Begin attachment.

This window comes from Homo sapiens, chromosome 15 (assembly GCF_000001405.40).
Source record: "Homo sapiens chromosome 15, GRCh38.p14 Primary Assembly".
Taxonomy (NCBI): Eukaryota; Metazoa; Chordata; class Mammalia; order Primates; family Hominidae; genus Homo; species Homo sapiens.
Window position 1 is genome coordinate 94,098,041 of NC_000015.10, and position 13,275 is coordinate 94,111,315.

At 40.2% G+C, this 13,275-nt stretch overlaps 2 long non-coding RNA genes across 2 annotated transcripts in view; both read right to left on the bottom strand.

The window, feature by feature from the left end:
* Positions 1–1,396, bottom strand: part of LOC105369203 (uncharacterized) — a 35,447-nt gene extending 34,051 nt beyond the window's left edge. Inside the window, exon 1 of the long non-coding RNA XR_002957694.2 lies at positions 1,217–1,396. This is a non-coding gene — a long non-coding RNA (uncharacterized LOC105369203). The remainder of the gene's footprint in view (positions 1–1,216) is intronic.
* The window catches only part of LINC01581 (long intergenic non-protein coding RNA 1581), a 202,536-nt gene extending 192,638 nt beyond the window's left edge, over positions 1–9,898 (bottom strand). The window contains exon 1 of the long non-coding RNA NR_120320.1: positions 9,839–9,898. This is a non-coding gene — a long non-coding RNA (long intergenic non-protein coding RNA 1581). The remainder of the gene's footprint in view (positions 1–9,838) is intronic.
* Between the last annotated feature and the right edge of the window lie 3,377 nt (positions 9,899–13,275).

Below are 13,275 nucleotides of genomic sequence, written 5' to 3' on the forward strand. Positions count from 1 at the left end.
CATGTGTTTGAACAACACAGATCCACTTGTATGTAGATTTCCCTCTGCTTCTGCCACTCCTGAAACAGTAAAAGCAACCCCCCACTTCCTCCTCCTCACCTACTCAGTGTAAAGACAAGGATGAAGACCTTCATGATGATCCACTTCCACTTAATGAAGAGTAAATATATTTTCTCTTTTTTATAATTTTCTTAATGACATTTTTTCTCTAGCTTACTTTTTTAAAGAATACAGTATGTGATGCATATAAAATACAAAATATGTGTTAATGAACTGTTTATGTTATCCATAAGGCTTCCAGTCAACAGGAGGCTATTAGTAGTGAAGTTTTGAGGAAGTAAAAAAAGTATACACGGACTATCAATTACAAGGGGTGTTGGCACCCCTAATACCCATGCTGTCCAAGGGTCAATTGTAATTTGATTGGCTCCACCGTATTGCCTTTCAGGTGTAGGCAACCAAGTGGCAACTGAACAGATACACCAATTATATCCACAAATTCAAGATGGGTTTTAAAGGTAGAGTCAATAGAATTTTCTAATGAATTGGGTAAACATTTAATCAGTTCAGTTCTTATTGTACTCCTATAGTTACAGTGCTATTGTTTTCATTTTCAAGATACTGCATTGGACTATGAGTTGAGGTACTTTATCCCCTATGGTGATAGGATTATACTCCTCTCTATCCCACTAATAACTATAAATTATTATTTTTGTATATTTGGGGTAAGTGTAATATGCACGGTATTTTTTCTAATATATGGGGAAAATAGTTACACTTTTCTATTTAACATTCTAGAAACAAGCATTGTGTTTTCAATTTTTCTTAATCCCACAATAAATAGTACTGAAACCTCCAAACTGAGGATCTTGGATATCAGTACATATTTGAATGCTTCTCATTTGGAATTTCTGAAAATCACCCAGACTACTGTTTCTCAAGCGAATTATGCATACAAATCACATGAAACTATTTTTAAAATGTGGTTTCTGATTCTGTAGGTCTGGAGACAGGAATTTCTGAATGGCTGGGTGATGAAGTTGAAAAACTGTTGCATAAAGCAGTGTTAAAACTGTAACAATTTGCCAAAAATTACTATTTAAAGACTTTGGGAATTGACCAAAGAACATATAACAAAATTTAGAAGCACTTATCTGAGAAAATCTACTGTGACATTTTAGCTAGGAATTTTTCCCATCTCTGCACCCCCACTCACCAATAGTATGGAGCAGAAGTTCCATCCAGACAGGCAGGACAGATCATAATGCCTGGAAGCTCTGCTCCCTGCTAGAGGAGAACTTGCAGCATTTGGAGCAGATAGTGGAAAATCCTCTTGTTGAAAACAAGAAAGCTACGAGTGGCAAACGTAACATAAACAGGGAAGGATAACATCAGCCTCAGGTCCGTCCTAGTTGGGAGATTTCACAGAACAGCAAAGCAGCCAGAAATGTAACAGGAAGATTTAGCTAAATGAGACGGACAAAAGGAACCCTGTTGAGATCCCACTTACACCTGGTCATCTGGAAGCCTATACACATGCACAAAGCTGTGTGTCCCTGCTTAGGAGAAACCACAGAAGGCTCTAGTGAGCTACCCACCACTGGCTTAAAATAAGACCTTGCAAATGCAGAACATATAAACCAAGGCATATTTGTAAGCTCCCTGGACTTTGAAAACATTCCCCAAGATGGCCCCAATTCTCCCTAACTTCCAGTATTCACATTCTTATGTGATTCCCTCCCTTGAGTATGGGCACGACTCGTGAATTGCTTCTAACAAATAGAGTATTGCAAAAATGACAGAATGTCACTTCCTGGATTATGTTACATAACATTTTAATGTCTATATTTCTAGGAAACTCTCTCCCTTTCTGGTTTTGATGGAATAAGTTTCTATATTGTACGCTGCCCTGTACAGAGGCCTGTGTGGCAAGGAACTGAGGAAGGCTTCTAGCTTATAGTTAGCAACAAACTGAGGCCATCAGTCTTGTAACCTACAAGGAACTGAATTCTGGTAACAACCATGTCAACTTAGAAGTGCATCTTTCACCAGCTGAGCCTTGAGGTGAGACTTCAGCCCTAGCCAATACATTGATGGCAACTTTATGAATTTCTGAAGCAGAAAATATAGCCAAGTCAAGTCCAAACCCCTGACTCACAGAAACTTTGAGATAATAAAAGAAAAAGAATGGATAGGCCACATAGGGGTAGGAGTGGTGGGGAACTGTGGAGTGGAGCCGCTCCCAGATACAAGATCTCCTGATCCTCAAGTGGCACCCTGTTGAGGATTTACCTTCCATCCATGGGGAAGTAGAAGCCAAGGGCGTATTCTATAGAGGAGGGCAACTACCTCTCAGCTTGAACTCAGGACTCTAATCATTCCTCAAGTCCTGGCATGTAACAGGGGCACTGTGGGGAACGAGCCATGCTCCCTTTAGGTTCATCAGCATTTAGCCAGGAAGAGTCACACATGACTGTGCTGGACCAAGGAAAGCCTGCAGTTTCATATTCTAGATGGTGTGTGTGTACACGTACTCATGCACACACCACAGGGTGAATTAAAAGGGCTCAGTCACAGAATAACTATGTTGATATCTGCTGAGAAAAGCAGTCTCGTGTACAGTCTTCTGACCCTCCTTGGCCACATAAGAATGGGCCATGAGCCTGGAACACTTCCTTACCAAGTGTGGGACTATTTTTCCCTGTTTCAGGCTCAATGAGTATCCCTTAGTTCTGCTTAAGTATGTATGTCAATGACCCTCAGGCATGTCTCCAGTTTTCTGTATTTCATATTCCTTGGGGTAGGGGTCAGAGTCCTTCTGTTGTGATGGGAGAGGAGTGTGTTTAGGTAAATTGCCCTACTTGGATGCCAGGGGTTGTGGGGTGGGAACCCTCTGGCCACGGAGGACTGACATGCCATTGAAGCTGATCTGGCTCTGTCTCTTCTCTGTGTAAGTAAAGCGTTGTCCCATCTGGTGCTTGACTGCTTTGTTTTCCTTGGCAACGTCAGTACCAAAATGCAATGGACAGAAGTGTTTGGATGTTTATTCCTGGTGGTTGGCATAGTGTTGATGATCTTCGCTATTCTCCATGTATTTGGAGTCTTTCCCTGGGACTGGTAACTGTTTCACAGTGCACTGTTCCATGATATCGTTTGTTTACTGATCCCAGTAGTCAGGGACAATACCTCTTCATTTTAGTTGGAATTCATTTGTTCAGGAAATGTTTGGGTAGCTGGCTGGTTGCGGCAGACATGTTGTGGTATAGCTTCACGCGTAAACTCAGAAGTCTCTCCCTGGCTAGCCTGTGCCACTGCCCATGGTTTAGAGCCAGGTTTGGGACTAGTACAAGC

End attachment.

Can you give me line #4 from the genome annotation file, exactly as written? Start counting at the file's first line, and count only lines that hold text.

Window position 1 is genome coordinate 94,098,041 of NC_000015.10, and position 13,275 is coordinate 94,111,315.